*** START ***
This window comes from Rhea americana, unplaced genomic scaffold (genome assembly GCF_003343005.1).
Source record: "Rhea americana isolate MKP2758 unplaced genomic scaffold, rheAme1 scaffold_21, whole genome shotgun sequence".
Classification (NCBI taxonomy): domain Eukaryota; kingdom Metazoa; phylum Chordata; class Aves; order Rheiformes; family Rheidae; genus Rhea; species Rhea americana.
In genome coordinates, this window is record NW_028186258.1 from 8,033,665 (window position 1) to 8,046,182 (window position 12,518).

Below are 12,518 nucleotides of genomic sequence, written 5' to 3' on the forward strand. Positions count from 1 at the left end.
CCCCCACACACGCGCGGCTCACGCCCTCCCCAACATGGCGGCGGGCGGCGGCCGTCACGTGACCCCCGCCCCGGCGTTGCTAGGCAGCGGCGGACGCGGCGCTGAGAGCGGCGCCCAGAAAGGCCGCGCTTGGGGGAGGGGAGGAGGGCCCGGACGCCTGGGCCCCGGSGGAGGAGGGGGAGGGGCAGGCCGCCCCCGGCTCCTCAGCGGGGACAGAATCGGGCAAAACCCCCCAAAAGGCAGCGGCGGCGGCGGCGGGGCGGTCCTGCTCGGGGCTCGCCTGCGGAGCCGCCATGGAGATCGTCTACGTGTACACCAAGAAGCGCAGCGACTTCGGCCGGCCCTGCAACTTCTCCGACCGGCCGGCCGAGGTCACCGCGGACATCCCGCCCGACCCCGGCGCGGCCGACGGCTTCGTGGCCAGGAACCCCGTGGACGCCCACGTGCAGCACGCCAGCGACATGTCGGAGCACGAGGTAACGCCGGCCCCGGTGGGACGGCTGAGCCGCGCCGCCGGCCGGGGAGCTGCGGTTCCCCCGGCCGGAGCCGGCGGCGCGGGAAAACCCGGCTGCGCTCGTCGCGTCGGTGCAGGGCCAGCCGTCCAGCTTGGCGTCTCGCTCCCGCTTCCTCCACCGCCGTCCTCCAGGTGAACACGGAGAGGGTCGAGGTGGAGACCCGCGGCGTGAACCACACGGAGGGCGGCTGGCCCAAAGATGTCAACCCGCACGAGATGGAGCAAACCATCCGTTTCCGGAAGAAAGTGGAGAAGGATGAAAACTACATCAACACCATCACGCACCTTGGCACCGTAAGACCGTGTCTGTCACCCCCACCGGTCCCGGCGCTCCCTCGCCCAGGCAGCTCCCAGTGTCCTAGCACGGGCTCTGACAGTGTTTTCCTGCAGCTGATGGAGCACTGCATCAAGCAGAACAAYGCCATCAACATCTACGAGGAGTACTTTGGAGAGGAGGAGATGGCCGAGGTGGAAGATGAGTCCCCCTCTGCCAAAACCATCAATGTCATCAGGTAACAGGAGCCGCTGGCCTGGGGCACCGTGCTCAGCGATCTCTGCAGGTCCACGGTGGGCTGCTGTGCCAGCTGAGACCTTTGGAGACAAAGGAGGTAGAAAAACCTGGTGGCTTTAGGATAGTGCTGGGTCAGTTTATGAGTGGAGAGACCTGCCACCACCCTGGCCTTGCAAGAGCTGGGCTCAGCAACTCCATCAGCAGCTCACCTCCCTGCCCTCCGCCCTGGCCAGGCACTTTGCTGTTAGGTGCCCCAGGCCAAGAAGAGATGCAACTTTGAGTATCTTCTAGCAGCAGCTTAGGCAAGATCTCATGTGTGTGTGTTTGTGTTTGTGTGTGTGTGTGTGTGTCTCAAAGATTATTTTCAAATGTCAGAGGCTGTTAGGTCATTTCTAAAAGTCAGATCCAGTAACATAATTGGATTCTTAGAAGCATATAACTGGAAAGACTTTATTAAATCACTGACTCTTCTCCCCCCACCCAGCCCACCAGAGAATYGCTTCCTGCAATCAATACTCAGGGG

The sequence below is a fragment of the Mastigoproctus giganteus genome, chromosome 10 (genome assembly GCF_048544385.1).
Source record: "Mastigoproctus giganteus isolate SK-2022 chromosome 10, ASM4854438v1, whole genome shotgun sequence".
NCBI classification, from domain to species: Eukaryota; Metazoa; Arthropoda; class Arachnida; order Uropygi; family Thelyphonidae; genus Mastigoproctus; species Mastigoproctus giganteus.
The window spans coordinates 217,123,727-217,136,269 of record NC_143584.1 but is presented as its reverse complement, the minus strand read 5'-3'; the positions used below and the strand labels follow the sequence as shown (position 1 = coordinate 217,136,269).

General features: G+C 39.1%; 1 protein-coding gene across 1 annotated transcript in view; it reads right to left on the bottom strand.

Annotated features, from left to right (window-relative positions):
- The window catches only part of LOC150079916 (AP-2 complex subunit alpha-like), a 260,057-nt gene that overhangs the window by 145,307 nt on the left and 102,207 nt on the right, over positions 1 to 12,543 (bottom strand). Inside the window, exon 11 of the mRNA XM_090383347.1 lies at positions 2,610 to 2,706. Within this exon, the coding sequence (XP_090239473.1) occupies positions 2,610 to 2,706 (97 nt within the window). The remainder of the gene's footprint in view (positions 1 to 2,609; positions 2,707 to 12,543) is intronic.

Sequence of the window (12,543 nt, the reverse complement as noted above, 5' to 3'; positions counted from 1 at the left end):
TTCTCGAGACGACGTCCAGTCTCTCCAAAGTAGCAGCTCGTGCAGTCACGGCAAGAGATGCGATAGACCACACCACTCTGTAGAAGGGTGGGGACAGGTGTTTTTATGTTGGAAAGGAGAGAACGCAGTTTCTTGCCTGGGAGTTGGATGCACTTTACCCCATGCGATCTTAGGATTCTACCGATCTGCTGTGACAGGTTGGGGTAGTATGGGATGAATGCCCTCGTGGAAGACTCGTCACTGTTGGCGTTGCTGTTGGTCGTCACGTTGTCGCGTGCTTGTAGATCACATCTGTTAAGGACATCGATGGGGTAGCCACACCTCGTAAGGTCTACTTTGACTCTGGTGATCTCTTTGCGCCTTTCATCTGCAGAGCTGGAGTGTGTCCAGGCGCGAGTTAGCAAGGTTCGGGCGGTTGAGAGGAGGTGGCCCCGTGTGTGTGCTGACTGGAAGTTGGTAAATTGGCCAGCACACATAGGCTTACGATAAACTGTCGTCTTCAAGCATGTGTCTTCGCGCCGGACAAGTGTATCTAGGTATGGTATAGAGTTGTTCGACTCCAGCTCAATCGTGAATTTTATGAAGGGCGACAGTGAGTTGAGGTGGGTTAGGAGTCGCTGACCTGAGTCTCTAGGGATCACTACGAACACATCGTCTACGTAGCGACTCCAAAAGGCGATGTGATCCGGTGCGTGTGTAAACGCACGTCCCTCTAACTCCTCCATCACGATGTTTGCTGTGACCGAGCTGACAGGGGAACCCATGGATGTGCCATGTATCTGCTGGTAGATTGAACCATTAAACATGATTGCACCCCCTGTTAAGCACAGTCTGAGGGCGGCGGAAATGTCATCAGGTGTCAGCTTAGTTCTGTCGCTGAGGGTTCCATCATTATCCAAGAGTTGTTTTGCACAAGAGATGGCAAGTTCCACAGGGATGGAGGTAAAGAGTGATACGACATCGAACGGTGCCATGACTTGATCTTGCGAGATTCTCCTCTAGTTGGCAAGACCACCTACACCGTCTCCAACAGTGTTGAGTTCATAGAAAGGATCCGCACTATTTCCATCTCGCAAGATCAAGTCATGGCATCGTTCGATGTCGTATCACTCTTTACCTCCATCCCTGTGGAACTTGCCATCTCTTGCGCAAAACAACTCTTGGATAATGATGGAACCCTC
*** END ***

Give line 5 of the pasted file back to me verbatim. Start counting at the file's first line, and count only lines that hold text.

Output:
Below are 12,518 nucleotides of genomic sequence, written 5' to 3' on the forward strand. Positions count from 1 at the left end.